Actually, I think what my wife likes least about me being a Mason is my fez. I think she once referred to it as “creepy.” I might not be remembering the right word. All the same, I thought this photo from the Library of Congress was pretty funny.
This is another photo I found at The Library of Congress. It shows some familiar figures etched into a brick in a church in St. Stephens, SC. The story, according to some history posted at RootsWeb, is that a builder, William Axson, a member of Wambaw Lodge, left his mark on the interior east wall of the church, above the chancel window. Imagine that – a brother who knows something about setting bricks!
A resurgence in brothers wanting to learn the Masonic ritual, whether to sit in a chair, return a catechism, deliver a lecture, or simply just for their personal edification, is a good thing. That is where we, as an organization, want to head. However, it is not always easy to manage. It can be a bit like herding sheep, trying to keep them going in the same direction and making sure they do not stray too far off course but also making sure none of them gets left behind. Overall, though, this is a great problem to have.
I can only speak from my own observations and experiences on this topic. When I joined my lodge, we seemed to be at a low point in terms of ritual proficiency among the line officers. What I observed was that the officer positions changed frequently and that those who sat in for the officers seemed to struggle quite a bit with what to say and do. Our senior wardens for two years in a row did not advance to the East and did not receive their certificate of competency that would allow them to preside as masters of the lodge.
I found this photo at The Library of Congress. I can’t quite figure out what ceremony all these costumes would be used for together. Any ideas? The Master Mason degree is the obvious answer but I see too many people for that. The other obvious choice would be the Royal Arch degree but that does not work either. Maybe they pulled out all the costumes they had and showed them all off. What do you think?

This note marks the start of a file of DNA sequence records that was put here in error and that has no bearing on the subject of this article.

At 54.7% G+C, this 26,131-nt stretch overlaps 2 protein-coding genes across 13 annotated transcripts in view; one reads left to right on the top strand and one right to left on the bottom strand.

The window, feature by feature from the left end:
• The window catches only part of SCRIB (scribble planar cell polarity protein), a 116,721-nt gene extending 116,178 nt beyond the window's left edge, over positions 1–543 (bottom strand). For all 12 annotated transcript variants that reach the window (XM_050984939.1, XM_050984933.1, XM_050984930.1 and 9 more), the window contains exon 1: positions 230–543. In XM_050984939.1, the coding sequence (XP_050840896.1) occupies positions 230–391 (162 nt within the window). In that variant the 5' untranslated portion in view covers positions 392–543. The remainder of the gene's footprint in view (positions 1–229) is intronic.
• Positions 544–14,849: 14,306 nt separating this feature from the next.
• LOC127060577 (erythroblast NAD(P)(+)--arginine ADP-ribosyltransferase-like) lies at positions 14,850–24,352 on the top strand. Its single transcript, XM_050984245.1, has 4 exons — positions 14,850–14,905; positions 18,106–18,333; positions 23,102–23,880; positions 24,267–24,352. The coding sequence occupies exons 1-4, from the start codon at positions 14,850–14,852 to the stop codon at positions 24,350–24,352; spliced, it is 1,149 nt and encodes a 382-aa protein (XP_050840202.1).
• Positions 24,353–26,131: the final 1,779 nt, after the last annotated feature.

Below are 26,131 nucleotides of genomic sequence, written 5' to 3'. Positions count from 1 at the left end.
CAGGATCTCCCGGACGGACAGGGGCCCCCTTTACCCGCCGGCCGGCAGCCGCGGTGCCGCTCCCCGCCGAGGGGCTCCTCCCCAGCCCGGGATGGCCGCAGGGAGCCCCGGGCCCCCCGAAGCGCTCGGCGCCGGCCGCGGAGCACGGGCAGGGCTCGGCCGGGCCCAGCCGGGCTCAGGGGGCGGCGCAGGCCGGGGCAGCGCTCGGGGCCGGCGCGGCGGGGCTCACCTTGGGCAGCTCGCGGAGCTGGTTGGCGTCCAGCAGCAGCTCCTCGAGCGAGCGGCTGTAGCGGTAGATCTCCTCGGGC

Different jurisdictions have different plans in place for life membership in lodges and the appendant bodies. In Virginia, where I am, the plan makes a lot of sense to take advantage of and I opted to do that a while back. Here we have not just a life membership plan but it is actually life membership in perpetuity, meaning that my lodge will get money on my behalf from the plan even after my demise.
The way dues work in any of our organizations is pretty simple. We pay our yearly lodge dues and the lodge is assessed a certain amount for our membership by the grand lodge. What this means is that the lodge only keeps a percentage of what we give it each year. Under my grand lodge’s Life Membership in Perpetuity Plan, the lodge will get that portion of my dues that it would normally retain from the grand lodge, in return for my having given the grand lodge a large lump sum that is invested in an endowment.
I had demitted a couple years ago from one Scottish Rite valley but have since found what I hope will be a better fit at the Valley of Washington, DC. This particular valley has a different body conduct business on each of the first four Tuesdays of the month. Fifth Tuesday? Sandwich night, I guess. I look forward to getting involved again when I have time and am especially eager to get back to the Master Craftsman II course that has been sitting around for nearly three years. Something that especially attracted me is that they have four meetings per month, as opposed to just one. More opportunity to attend meetings.
In the meantime, I do not expect to have a lot of time to go to many of the Valley’s meetings for a little while but at least I know that when I do go, I will be in the presence of some pretty warm and welcoming brothers. The funny thing is that, given where I work nowadays, I would have to drive pretty close to the Alexandria Scottish Rite to get to DC. Oh well. I don’t suppose that should enter into any decision about my membership.